@DramStats: Dutch Rye: Speaking of not being in Kansas anymore.... This whisky is insane. Lost for notes. Like being beaten to death with a sack of rye. In a rye field
@rodbodtoo: Nose is green/herbal, also lemon boiled sweets, also butter, varnish, workshops, dried grass, sweet hay
@whiskyrepublic: Whoa there big fella! Is this one taking me to a scary place? I think someone's burning carpets. Intriguing nose; Burnt grasses, damp, sweet, vegetal notes
@TheWhiskyWire: Rough, ready & right rollickingly remarkable. Good, good, good, good rye-brations!
@TIA568B: Ikea flat pack furniture, Lapsang souchong, pine wood, menthol, lavendar and a little grassy - Lovely!
@dvdbloke: Palate rich mouthfeel, loads of oak spice and vanilla, rye, something musty in the dry finish. complex and interesting
@ifotou: Nose: very subtle i get brown bread, really struggling to put into words how this smells, touch of acetone also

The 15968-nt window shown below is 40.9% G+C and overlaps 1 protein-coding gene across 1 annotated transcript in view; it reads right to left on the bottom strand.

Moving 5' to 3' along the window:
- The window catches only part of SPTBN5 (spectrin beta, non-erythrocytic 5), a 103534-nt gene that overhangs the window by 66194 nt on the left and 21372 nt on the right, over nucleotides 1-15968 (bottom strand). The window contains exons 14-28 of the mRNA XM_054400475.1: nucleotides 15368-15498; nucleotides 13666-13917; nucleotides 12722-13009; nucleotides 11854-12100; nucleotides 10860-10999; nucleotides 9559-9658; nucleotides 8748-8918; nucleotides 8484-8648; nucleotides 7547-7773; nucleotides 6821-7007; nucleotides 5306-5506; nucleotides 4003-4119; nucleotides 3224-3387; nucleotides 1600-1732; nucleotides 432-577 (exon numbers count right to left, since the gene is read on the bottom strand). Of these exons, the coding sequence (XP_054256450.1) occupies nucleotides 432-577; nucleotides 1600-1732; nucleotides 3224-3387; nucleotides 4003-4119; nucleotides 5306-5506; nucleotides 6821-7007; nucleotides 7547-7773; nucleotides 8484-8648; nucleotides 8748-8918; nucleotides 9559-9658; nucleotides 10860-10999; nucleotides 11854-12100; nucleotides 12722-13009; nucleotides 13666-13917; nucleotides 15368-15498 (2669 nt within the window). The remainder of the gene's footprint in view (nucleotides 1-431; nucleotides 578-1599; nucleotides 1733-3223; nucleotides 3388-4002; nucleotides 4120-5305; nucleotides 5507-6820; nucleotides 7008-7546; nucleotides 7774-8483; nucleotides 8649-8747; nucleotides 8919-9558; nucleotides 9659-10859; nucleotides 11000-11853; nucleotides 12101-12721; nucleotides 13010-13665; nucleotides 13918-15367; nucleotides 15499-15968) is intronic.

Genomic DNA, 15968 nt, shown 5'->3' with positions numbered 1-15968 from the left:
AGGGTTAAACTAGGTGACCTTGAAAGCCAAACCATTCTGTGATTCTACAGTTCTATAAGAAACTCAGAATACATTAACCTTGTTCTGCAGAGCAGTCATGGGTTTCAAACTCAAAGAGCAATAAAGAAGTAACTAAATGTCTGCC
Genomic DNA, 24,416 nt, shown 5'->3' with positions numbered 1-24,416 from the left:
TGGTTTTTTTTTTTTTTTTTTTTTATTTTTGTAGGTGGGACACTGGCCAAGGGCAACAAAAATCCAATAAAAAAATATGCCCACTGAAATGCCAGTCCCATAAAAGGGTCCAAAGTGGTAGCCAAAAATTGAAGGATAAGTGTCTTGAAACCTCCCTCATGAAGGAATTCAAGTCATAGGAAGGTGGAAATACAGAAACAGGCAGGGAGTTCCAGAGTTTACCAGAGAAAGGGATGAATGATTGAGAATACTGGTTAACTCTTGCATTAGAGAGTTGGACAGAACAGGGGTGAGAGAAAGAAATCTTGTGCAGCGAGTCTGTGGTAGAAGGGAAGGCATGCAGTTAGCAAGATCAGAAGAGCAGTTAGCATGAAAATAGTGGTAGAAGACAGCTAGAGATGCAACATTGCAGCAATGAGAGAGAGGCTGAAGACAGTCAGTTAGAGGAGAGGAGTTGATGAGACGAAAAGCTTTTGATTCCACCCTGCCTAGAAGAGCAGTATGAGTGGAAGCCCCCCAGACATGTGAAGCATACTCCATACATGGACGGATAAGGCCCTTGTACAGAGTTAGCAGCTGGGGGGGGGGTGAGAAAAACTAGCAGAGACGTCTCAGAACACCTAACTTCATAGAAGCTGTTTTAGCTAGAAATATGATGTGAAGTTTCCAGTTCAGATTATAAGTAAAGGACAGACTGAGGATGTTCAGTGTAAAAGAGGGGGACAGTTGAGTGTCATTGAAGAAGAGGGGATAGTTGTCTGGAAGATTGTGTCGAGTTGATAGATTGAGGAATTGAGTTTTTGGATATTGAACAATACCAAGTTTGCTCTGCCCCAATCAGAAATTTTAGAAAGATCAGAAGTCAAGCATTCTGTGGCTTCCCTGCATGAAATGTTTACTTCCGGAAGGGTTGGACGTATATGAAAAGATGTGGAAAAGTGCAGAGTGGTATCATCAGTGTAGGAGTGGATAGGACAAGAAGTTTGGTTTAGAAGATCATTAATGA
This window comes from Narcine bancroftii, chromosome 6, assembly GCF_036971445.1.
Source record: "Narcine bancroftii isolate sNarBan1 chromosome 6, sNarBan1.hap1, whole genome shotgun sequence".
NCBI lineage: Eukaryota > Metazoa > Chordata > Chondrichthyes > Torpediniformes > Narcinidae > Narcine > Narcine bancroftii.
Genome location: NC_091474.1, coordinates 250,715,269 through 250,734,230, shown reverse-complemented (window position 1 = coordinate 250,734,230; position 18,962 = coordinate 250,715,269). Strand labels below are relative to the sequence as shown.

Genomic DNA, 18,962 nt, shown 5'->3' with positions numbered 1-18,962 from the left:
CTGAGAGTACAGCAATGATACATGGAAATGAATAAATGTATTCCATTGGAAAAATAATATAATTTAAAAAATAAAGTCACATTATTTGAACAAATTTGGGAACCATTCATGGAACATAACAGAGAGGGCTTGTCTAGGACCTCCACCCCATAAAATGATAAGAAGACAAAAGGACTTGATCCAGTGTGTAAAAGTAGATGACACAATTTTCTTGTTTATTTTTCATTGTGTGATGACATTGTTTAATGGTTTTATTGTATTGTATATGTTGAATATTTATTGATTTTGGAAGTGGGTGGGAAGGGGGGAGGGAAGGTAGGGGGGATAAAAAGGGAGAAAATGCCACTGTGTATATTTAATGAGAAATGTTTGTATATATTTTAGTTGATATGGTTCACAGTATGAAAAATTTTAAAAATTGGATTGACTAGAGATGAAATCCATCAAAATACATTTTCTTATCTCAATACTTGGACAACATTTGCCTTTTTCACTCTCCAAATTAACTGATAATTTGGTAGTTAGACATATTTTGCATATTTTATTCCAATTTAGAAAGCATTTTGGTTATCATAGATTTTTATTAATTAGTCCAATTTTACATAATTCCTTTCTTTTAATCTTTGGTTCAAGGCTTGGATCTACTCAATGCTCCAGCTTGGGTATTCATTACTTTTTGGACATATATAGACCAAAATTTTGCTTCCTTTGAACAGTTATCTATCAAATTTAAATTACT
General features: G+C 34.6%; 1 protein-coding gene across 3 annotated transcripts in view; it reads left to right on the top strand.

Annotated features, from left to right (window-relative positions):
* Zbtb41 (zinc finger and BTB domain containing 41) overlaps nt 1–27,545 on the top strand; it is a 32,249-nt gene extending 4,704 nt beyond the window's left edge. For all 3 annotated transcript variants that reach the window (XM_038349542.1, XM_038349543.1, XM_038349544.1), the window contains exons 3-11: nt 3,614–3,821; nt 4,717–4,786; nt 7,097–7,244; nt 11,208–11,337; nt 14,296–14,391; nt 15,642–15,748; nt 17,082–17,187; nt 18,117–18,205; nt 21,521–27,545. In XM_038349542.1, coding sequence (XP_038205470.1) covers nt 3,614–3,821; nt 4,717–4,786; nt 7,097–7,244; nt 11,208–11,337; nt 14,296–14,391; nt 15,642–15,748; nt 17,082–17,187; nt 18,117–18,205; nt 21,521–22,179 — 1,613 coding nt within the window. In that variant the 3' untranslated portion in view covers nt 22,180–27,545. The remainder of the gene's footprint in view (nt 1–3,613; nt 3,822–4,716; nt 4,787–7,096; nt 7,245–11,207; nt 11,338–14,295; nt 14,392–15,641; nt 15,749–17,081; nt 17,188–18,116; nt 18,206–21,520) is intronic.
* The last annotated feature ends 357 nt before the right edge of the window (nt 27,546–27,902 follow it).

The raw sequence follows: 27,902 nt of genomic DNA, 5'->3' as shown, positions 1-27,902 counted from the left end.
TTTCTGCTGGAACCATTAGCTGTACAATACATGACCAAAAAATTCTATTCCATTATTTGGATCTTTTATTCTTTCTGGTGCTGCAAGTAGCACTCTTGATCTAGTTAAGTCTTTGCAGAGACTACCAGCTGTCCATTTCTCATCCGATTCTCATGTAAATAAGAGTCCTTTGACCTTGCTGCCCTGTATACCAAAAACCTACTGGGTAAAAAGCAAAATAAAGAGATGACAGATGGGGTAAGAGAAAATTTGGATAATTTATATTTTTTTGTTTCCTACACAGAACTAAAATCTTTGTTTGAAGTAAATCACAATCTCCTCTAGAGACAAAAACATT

@whiskyrepublic: I'm stuck in the carpenter's workshop, the oils, the different woods, the heat, the varnish - intense & a little claustrophobic
@DramStats: Palate: Rye, creamy vanilla, freshly sawn oak shavings, cough sweets (fishermans friends or Halls extra strong no menthol, Pepper

As per previous Tweet Tastings there was a great deal of tweeting going on and to see what happened search on the #MilroysTT hashtag on twitter for the full story

Yet another great experience and another highlight of our whisky journey, registering four new ‘Discoveries’ this time.